Arba R. Packard was originally from Massachusetts, but lived for many years at Glenmore in White Oak, Stafford County, Virginia. Arba held a number of public positions in Stafford County. In 1868, he was overseer of the road “from the Public Road near New Hope Church to the White Oak road along the lands of J. Stone, George P. King, A. R. Packard and others. That same year year, Arba and his wife, Frances Rebecca Elkins (c.1813-1887), donated one acre upon which New Hope Methodist Church was built. In 1872, he was appointed one of the commissioners of the Free Bridge between Falmouth and Fredericksburg. From 1872 to 1874, he was Overseer of the Poor for Falmouth Township. In 1887, a newspaper noticed announced that Arba was making superior quality brooms from broom corn grown on his farm. The writer stated, “One of these brooms will be sent to Uncle Sam on inauguration day.” Both Arba and Rebecca Packard are buried at New Hope Methodist Church.
William S. Monteith lived near and was a member of Bethel Baptist Church. He held a a few public offices in Stafford County, Virginia, but made his living as a farmer and fisherman. He was a constable for the Falmouth District in 1885 and 1886. William was also Deputy Clerk of Court in 1885. In April 1903, William S. Monteith carried to Fredericksburg “a lot of fish and terrapins to the market here to-day, in which were several diamond back terrapins, which are not often seen in this market. They are in great demand in Washington and Baltimore, where the dish made from them is considered a rare delicacy. These diamond backs were caught in Potomac Creek in a net with fish” (Times Dispatch, Apr. 2, 1903). William was the brother of Amos K. Monteith and died of Bright’s disease (kidney failure).
Amos K. Monteith (1840-1910)was the son of Thomas Monteith (1811-1858) and Nancy Limerick. During the War Between the States, he served with the 9th Virginia Cavalry. In 1868, Amos married the widow Sarah Eliza (Rowe) Jones, the daughter of John G. Rowe and Nancy McGuire. In 1877, Monteith was overseer of the road for an unspecified section. By 1882, he was overseer “from White Oak run to the run ab Babcock’s hill.”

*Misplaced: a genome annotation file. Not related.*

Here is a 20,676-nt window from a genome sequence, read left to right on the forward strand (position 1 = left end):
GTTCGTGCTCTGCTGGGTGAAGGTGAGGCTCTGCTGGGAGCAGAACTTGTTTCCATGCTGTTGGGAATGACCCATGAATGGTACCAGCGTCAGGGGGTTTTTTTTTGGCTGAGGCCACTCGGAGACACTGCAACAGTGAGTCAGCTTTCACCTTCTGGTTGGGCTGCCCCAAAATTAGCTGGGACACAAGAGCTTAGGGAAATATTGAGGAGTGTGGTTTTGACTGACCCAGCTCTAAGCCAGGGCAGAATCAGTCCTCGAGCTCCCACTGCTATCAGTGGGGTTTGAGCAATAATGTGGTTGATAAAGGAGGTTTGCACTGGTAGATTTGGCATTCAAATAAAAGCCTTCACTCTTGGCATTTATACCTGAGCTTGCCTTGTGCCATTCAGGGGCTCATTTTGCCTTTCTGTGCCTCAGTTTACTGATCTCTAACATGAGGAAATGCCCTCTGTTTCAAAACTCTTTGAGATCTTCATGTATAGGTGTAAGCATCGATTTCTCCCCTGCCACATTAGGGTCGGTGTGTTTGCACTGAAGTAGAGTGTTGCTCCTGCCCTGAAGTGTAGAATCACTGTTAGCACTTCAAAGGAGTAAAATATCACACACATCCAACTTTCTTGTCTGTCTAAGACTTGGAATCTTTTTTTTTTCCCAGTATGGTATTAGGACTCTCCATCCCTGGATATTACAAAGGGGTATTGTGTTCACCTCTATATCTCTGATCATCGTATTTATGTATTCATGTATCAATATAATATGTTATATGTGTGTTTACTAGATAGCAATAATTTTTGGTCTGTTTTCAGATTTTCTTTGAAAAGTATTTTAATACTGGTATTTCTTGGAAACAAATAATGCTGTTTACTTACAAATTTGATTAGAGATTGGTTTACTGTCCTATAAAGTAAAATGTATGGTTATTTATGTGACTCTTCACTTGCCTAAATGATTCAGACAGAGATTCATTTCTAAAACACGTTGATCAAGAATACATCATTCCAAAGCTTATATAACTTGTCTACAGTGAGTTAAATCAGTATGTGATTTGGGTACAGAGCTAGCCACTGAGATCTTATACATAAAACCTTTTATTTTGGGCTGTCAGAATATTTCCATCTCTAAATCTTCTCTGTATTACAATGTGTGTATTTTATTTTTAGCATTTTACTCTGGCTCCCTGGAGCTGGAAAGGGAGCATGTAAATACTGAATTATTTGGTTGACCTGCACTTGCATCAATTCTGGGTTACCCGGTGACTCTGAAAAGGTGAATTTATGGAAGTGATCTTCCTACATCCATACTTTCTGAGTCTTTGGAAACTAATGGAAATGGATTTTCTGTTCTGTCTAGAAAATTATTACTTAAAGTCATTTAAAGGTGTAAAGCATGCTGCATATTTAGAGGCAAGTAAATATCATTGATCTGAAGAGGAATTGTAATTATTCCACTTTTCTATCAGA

In 1889, Amos was arrested and harged with taking money from a letter. The newspaper reported, “Upon information lodged yesterday through Commonwealth’s Attorney W. S. White, of Stafford, Officer Robinson arrested Mr. Amiss Monteith, of Stafford, charged with abstracting $84.73 from a letter belonging to Mr. James Bloxton, of that county. When arrested the prisoner was at the R. F. & P. depot, on his way to Washington, and denied the charge. He was taken to the Mayor’s Office, and telegrams sent to Stuart & Co. of Washington, who is claimed to have sent the money, but at the hour of going to press nothing had been heard, and the prisoner is still in custody. William A. Little, Jr., Esq., has been retained as counsel for the accused.”
George Easom Monroe (1855-1906) was the son of William A. Monroe (c.1823-after 1880) of Stafford County, Virginia. In 1877 he married Mary Thomas Downs (1853-1943), the daughter of Thomas William Downs (c.1825-1880) and Amanda Ellen Smith (c.1834-c.1868). George E. Monroe lived at Cedar Hedge in the heart of Stafford’s gold mines between Warrenton Road (U. S. Route 17) and the Rappahannock River. He was Overseer of the Poor for Hartwood District from 1889 to at least 1895. George served on the Stafford County Board of Supervisors from 1897 to 1898. He was buried at his home. Cedar Hedge farm has been lost to the development of Stafford Estates subdivision, though the family cemetery and the house ruin survives.
Travers Daniel Moncure (1811-1886) was the son of John Moncure, III (1772-1822) of Clermont, Stafford County, Virginia. Travers was born on that farm, but later resided at Oakwood, a 150-acre tract on Meadow Branch in Wide Water. His home was near the old Brent’s Mill that drew its power from Meadow Branch. Travers D. Moncure was a Commissioner of the Revenue for Stafford County from at least 1841 to 1850. He was a justice of the peace from at least 1840 to 1852.